How to Discuss “Love Wins” Without Screaming Like Children

Two random thoughts and a question for you on this dreary Saturday in Paradise, Pennsylvania:

1) My new blog is brought to you by Jeff Burkholder. Have a look around. Then check out Jeff’s various comics: Zoidland, The Social Life of Frank and Linh, and The Ouro Brothers and the Neverending Tour.

2) I’m two days into my weekend of being a single-parent while Maile enjoys herself at the beach. Scorecard: Emergency Room Visits – 0; Frozen Pizzas Eaten – 2; Kids’ Movies Watched – 4; Baths Taken – 3

3) Tomorrow is the first day of the book discussion I’m leading at church on “Love Wins.” Today’s question is, “What ground rules need to be in place to ensure this remains a positive, learning experience about what God and the Bible say about heaven and hell?”

14 Replies to “How to Discuss “Love Wins” Without Screaming Like Children”

  1. Rule #1 should be that people are allowed to finish their sentances without interruption, no exceptions.

    Perhaps you could have a Pitchfork of Privilege that people have to have in order to speak up? When a new person has a thought, they raise their hand and the Pitchfork of Privilege is passed to them. Perfect.

    1. Thanks to you, that is my Rule #1. I also like the Pitchfork idea, although that could end very badly. Perhaps a Conch? (That’s my daily “Lord of the Flies” reference).

  2. My pastor did a series of conversations around this book. (a regular feature he does from time to time called Tuesday Conversations – held in homes or coffee shops). He introduced it with a look at the words dialogue (to talk through) vs. discussion (derived from “cuss” – concussion, etc. – to hit over the head). He is great at facilitating dialogue, asking lots of questions to get people thinking, etc. It was a really fruitful dialogue. He blogs at if you’d like to check out his companion posts on the topic! Kudos to you for engaging the conversation.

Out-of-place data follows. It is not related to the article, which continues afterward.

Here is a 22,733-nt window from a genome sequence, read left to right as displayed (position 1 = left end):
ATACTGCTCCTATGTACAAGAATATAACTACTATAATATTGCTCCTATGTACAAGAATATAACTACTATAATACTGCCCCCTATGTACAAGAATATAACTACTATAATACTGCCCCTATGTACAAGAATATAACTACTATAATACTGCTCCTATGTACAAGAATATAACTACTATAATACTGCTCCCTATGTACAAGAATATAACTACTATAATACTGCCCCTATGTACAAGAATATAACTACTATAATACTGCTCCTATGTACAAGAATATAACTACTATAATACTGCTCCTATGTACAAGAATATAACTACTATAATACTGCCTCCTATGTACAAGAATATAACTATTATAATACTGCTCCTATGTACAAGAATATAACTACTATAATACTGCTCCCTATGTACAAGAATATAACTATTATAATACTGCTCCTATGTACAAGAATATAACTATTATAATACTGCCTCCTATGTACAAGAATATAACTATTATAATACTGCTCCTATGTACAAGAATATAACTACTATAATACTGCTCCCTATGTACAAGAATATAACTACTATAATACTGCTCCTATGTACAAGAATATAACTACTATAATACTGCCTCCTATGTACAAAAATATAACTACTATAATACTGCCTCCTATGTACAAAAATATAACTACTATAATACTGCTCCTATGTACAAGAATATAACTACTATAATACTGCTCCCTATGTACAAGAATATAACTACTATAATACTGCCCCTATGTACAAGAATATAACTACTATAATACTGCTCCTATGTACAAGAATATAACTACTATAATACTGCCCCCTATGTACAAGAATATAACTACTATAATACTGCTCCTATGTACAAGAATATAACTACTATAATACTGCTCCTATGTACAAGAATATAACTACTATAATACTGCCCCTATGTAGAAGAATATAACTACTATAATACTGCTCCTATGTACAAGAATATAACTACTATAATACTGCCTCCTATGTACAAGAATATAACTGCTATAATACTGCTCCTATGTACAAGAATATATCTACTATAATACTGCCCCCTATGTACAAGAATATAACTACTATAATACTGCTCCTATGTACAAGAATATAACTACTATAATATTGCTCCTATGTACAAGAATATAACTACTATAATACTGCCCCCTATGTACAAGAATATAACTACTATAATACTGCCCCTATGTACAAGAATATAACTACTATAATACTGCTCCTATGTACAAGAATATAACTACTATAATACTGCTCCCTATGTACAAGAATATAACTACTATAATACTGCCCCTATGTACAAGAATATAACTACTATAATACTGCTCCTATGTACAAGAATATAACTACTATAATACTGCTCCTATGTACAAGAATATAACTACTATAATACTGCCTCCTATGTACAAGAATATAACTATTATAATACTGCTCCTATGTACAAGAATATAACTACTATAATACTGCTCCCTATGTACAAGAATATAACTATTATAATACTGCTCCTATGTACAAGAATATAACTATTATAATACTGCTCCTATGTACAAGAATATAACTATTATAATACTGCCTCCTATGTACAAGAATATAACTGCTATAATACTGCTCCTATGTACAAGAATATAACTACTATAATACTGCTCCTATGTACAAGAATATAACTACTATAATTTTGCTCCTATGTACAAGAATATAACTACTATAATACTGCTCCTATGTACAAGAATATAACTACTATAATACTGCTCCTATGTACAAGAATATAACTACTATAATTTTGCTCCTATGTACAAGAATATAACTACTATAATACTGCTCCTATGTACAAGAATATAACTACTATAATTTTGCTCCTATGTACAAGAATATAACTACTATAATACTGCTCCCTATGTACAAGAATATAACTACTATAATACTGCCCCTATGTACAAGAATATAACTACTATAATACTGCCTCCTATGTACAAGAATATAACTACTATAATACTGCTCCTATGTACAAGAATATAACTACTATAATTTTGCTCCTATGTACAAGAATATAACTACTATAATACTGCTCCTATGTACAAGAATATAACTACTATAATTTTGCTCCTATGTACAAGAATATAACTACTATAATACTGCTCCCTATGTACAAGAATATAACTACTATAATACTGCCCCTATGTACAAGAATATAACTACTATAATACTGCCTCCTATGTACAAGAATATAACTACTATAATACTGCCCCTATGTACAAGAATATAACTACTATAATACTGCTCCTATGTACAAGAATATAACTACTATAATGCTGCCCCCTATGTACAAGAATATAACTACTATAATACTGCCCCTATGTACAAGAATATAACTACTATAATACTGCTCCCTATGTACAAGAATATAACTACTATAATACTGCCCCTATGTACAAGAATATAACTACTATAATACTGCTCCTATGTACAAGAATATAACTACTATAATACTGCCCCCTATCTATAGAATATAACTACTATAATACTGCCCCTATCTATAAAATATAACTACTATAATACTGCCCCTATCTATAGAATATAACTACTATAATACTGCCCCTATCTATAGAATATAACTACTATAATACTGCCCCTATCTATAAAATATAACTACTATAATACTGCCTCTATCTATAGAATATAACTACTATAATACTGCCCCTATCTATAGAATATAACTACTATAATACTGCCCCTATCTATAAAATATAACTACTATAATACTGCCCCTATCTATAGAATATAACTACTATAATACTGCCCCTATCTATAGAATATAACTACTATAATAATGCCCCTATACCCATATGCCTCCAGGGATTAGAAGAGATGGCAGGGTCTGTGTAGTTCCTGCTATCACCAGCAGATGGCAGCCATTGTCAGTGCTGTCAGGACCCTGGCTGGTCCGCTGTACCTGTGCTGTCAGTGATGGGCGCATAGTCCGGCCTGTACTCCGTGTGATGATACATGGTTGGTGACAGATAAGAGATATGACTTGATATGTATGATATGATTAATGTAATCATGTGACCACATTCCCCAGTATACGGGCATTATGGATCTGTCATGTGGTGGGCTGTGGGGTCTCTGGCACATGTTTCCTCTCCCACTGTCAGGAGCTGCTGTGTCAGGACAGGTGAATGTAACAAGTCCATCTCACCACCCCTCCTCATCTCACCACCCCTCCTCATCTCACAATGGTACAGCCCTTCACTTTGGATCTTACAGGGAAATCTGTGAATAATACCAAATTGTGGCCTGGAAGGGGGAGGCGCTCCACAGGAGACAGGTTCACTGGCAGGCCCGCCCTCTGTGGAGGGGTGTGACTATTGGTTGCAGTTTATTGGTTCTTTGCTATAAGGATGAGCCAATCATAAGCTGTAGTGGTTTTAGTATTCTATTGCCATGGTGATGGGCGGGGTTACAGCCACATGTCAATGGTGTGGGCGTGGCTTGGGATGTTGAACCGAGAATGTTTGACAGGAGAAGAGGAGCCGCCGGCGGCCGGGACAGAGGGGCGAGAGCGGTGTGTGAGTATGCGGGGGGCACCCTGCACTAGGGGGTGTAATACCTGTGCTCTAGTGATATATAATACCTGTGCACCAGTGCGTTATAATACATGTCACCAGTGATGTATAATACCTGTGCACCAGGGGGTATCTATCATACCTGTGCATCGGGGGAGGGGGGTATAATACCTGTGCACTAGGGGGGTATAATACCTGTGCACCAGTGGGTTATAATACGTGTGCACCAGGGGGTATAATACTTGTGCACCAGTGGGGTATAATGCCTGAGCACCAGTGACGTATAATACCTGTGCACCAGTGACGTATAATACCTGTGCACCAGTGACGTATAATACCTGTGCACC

3. In essentials, unity; in non-essentials, liberty; in all things, charity. — St. Augustine.

    I don’t know your demographic, but if there’s already some knowledge of “Love Wins” within the group, asking them whether the topics in the book are “essentials” or “non-essentials” could help identify who’s really passionate (angry?) and who’s just really interested.

    1. Good call Caleb. I especially like your perspective on why people might be there. That’s something I’m going to bring up.

  4. How much of the existing criticism of the book are you planning to summarize? That might, if not forestall some people’s anger entirely, at least let them know that there are others out there (e.g. blogger/pastor Justin Taylor) who have difficulties with the book. Taylor, for example, thinks that people will put off turning to the church, believing that it will all work out eventually. But if Hell is already present, in the state of not knowing a loving deity, how much of that would people really want to go through? How many human lifetimes would they want to spend in eternity continuing the same agony as before?

    If people aren’t going to turn to the church (or stop smoking, or make whatever improvement in their lives we might want them to), methinks they will use *any* excuse not to do so — I really don’t think people need a book called “Binge Drinking Is Okay” (of course, I hope no such book exists) to justify their drinking to excess, if they don’t see that as a problem in their lives.

  5. First of all, I wish you luck and commend you for taking on this book in a group setting. I love Rob Bell’s style: question, question, question – I would try to remind people that no question is too hard for God and that we aren’t going to offend him or somehow stumble upon some truth that He isn’t aware of by asking questions we think are challenging for “all truth is God’s truth.” There is no reason to fear a question like “is eternal conscious torment for the majority of humankind consistent with a god who describes himself as compassionate, merciful and loving?” I, personally, find hope in Bell’s answer to that question but it, of course, raises more questions- so we read the Bible and lean on fellow questioners (word?) and pray that we are, at best, getting closer to the truth rather than farther.

    1. Great insights Steve – so much of it comes back to fear, doesn’t it? Thanks for coming by. Please tell Coral hello for me.

  6. Not sure if you read Greg Boyd’s post about doctrine and love but maybe even before you start you could lead everyone through a look at 1 Corinthians 13 and have a discussion about that first. It might totally reshape your dialogue.

    Also, outlaw proof-texting. No one gets anywhere by firing of disembodied verses like bullets. Always look at larger contexts. (I had a conversation with a guy about the book and he would do that. I later found that verses he was throwing at me meant very different things in context.)

    1. Good stuff here Ben. This morning we didn’t even start the book, just went over some ground rules, spoke about Romans 14 and made sure that no one will ever use the phrases “The Bible says,” or “Rob Bell says,” without having a page number or chapter/verse. Good point about context.

Comments are closed.